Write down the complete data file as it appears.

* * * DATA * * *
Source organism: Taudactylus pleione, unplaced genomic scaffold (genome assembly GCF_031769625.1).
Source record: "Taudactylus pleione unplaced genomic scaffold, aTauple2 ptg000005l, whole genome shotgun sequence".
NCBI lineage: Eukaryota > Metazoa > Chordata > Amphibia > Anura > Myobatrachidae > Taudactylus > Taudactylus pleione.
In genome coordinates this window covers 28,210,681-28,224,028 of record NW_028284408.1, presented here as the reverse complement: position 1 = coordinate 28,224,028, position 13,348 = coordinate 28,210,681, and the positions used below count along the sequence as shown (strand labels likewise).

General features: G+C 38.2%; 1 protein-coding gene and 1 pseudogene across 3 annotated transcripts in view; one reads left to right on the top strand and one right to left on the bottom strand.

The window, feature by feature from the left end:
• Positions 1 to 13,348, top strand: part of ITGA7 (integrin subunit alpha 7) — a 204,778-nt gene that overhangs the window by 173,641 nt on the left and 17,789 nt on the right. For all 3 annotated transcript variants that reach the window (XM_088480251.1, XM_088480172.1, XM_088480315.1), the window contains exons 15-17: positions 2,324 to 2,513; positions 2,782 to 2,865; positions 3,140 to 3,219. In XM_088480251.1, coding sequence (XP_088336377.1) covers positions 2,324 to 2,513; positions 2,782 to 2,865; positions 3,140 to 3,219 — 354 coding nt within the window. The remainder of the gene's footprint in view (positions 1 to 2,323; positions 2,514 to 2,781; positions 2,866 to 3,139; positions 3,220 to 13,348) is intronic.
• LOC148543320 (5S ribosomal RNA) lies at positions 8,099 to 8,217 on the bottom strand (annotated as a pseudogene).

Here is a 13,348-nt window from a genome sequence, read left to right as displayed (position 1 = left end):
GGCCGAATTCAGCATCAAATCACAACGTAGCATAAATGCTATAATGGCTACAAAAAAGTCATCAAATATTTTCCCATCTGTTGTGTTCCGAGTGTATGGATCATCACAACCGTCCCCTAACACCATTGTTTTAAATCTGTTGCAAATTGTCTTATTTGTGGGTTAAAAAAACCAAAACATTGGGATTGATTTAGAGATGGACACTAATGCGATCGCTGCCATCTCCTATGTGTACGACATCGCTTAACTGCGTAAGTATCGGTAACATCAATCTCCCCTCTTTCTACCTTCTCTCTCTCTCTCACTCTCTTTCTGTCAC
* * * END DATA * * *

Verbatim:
Source organism: Taudactylus pleione, unplaced genomic scaffold (genome assembly GCF_031769625.1).
Source record: "Taudactylus pleione unplaced genomic scaffold, aTauple2 ptg000005l, whole genome shotgun sequence".
NCBI lineage: Eukaryota > Metazoa > Chordata > Amphibia > Anura > Myobatrachidae > Taudactylus > Taudactylus pleione.
In genome coordinates this window covers 28,210,681-28,224,028 of record NW_028284408.1, presented here as the reverse complement: position 1 = coordinate 28,224,028, position 13,348 = coordinate 28,210,681, and the positions used below count along the sequence as shown (strand labels likewise).

General features: G+C 38.2%; 1 protein-coding gene and 1 pseudogene across 3 annotated transcripts in view; one reads left to right on the top strand and one right to left on the bottom strand.

The window, feature by feature from the left end:
• Positions 1 to 13,348, top strand: part of ITGA7 (integrin subunit alpha 7) — a 204,778-nt gene that overhangs the window by 173,641 nt on the left and 17,789 nt on the right. For all 3 annotated transcript variants that reach the window (XM_088480251.1, XM_088480172.1, XM_088480315.1), the window contains exons 15-17: positions 2,324 to 2,513; positions 2,782 to 2,865; positions 3,140 to 3,219. In XM_088480251.1, coding sequence (XP_088336377.1) covers positions 2,324 to 2,513; positions 2,782 to 2,865; positions 3,140 to 3,219 — 354 coding nt within the window. The remainder of the gene's footprint in view (positions 1 to 2,323; positions 2,514 to 2,781; positions 2,866 to 3,139; positions 3,220 to 13,348) is intronic.
• LOC148543320 (5S ribosomal RNA) lies at positions 8,099 to 8,217 on the bottom strand (annotated as a pseudogene).

Here is a 13,348-nt window from a genome sequence, read left to right as displayed (position 1 = left end):
GGCCGAATTCAGCATCAAATCACAACGTAGCATAAATGCTATAATGGCTACAAAAAAGTCATCAAATATTTTCCCATCTGTTGTGTTCCGAGTGTATGGATCATCACAACCGTCCCCTAACACCATTGTTTTAAATCTGTTGCAAATTGTCTTATTTGTGGGTTAAAAAAACCAAAACATTGGGATTGATTTAGAGATGGACACTAATGCGATCGCTGCCATCTCCTATGTGTACGACATCGCTTAACTGCGTAAGTATCGGTAACATCAATCTCCCCTCTTTCTACCTTCTCTCTCTCTCTCACTCTCTTTCTGTCAC